Last week my husband Ron and I did some hiking on the Big Island. Our first venture was the Hilina Pali Trail, inside Hawaii Volcanoes National Park.
My quick summary?
Spectacular scenery, but not a pleasant hike. I’m glad we did it, but I doubt we’ll do it again.
(There are a lot more photos at the end of this write up!)
Here’s the longer version:
Volcanoes is a huge park, with extremely varied terrain that runs from the shoreline to Mauna Loa’s 14,000-foot summit. Hilina Pali — and “pali” is the Hawaiian word for “cliff” — is an escarpment on the southeast coast. The trail begins at the end of a nine-mile-long spur road that branches off from Chain-of-Craters Road. Starting elevation is about 2,260 feet. The trail descends a steep 1,200 feet through sometimes difficult terrain. It then crosses a wide bench, slowly descending another 800 feet. From here, it’s another 200-foot drop to near sea level. Roundtrip mileage is only around eight or nine miles according to the map, but I believe it’s significantly longer than this, by another mile or even two.
This is a tough hike! Not so much for the mileage, but because of the heat, the terrain, and the monotonous landscape. The initial descent is the hardest part of the hike. It can be quite steep, and the footing is treacherous in parts. It crosses an `a`a lava flow and some of the trail is paved in `a`a “clinker”–loose stones that can easily roll out from under your boot. I skidded several times on the way down and fell down once. The trail doesn’t seem to get a lot of use. Grass and weeds are overgrowing it, so it’s often hard to see where you’re placing your feet. And it’s hot. Did I mention it’s hot?
We were actually lucky, because a very strong wind was blowing all day. Now and then while on the cliff we would find ourselves in the lee, and it was sweltering!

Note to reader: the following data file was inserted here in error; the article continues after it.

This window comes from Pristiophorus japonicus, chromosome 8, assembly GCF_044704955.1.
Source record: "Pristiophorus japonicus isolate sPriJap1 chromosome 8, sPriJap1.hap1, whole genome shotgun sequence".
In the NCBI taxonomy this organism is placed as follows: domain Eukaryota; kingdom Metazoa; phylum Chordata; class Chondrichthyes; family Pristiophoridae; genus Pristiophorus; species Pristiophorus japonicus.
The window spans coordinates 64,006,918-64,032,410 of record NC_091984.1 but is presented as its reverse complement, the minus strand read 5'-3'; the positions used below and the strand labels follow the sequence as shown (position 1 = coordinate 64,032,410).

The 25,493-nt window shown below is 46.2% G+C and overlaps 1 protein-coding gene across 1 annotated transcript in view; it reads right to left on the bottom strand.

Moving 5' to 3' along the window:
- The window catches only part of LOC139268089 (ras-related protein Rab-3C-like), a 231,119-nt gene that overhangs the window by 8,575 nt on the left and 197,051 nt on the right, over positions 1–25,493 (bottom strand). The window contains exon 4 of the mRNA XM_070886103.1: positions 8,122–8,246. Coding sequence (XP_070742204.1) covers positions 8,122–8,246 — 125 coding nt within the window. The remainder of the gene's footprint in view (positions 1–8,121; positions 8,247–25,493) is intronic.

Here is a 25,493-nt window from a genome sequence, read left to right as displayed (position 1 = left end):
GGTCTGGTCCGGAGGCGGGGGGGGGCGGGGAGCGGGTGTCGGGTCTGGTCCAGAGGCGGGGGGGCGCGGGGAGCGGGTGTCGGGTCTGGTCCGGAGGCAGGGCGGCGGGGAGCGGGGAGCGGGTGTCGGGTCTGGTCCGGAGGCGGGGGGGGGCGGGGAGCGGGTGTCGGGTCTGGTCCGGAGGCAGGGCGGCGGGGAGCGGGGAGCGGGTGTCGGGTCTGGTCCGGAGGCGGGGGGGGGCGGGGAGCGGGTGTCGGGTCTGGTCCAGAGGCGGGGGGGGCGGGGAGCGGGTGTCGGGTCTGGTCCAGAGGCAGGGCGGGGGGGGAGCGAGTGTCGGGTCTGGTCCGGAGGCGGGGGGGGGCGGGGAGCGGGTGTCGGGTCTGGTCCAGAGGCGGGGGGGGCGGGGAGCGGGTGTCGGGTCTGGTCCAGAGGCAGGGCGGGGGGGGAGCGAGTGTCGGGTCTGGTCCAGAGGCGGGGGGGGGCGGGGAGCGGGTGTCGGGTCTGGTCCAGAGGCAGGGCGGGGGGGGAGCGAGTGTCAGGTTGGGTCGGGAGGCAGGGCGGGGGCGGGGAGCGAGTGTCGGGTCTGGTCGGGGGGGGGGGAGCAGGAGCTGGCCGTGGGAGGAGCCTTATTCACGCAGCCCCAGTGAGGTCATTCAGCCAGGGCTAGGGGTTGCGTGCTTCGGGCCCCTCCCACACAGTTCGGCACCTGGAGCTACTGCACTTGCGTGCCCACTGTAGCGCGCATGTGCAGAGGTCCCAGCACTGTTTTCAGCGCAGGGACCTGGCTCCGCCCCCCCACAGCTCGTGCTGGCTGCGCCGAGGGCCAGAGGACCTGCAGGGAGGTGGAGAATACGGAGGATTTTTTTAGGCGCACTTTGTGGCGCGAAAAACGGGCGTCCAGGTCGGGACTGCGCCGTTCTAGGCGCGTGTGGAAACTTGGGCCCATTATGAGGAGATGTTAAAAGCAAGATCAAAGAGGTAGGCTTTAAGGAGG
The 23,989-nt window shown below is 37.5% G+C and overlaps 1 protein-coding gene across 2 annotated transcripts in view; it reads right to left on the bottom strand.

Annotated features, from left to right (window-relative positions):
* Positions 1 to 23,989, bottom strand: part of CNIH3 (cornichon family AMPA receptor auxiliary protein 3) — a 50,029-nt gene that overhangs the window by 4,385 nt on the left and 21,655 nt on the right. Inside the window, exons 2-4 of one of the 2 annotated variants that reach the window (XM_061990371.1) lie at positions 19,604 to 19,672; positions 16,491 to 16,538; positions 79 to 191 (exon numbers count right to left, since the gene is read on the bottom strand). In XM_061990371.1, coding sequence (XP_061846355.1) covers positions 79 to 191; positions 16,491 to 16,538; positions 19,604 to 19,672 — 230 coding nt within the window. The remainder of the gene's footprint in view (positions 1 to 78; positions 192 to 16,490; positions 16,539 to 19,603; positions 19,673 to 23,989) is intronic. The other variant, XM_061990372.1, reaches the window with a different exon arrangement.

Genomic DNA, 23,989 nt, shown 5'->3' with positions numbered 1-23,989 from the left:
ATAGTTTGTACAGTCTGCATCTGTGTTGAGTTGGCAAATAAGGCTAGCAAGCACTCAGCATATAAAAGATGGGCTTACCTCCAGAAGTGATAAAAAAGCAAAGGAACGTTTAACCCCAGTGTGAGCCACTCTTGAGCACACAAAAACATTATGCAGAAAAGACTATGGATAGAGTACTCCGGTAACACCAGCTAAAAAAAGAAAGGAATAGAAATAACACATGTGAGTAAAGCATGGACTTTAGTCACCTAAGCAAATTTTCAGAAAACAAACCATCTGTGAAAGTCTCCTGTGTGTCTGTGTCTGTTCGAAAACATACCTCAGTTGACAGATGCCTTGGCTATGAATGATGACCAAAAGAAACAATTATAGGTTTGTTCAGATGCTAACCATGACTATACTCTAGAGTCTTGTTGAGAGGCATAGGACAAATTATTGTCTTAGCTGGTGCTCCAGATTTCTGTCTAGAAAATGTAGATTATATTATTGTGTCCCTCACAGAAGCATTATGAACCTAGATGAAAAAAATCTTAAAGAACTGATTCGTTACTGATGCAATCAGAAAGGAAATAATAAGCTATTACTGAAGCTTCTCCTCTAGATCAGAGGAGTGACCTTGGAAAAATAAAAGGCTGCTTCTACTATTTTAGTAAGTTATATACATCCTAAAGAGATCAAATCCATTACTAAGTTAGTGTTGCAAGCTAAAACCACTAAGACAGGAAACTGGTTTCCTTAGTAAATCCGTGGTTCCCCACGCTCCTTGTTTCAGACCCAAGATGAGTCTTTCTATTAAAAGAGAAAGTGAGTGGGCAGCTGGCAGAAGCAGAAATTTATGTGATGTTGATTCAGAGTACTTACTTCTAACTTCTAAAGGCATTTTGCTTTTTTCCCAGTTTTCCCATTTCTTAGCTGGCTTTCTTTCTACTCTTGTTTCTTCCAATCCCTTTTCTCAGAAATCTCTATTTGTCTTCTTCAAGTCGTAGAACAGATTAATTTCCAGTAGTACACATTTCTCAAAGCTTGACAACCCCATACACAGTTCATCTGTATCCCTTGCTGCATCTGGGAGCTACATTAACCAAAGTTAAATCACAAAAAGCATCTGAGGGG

To descend this trail safely, I highly recommend hiking sticks. If you’ve never used sticks before, um, well, get over it. They’re great, and they will save a lot of strain on your knees. Other absolute necessities are good hiking boots, sunscreen, clothing that will protect you from the sun, and LOTS OF WATER. I don’t usually drink a lot of water when I hike, but this time was an exception. We had enough water with us, but just barely. It would have been a good idea to bring more.
Once at the bottom of the cliff, there is a long, slow descent across a bench covered in grass and low-growing shrubs. The trail is marked by stacked rocks known as ahu. The stacks can be small or tall. You have to keep an eye out for them or you will lose the trail. This matters particularly on the way back, because I suspect it would be hard to find the bottom of the cliff trail if you didn’t have the ahu to lead you to it.
The terrain in this section is monotonous. Ron and I are interested in plants, but there were maybe half a dozen weedy species here, nothing at all interesting. Also, while I didn’t use GPS to map the hike, I am sure the mileage for this section was significantly more than what the map showed — although the hiking here was easy.
Did I mention it was hot?
When we reached the seaside end of the bench, we wanted to take a spur trail down to the coast, but we couldn’t find the trail, so we made our own way down the two-hundred foot cliff. We did find the trail later on. Facing the ocean, it’s to the right of the trail junction sign. Look for an ahu. But better signage would be helpful.
The coastal area was gorgeous, with extensive tide pools. It’s a beautiful spot for lunch.
So, what was the most amazing thing about this hike? It was the isolation! We were the only ones on the trail. So far as I could tell, we were the only ones in the entire coastal area. We saw no one until we hiked out to the parking lot. Oh — as most experienced hikers will tell you, prolonged downhills are the hard parts of most hikes. The hike up Hilina Pali was surprisingly easy.
A lot of photos with captions follow. I hope you enjoy them, and please let me know if you’ve ever hiked this trail, or if you plan to.
For those interested in another, even more difficult trail, this time on Maui, check out my write up on Haleakala Crater Rim to Kaupo Ranch.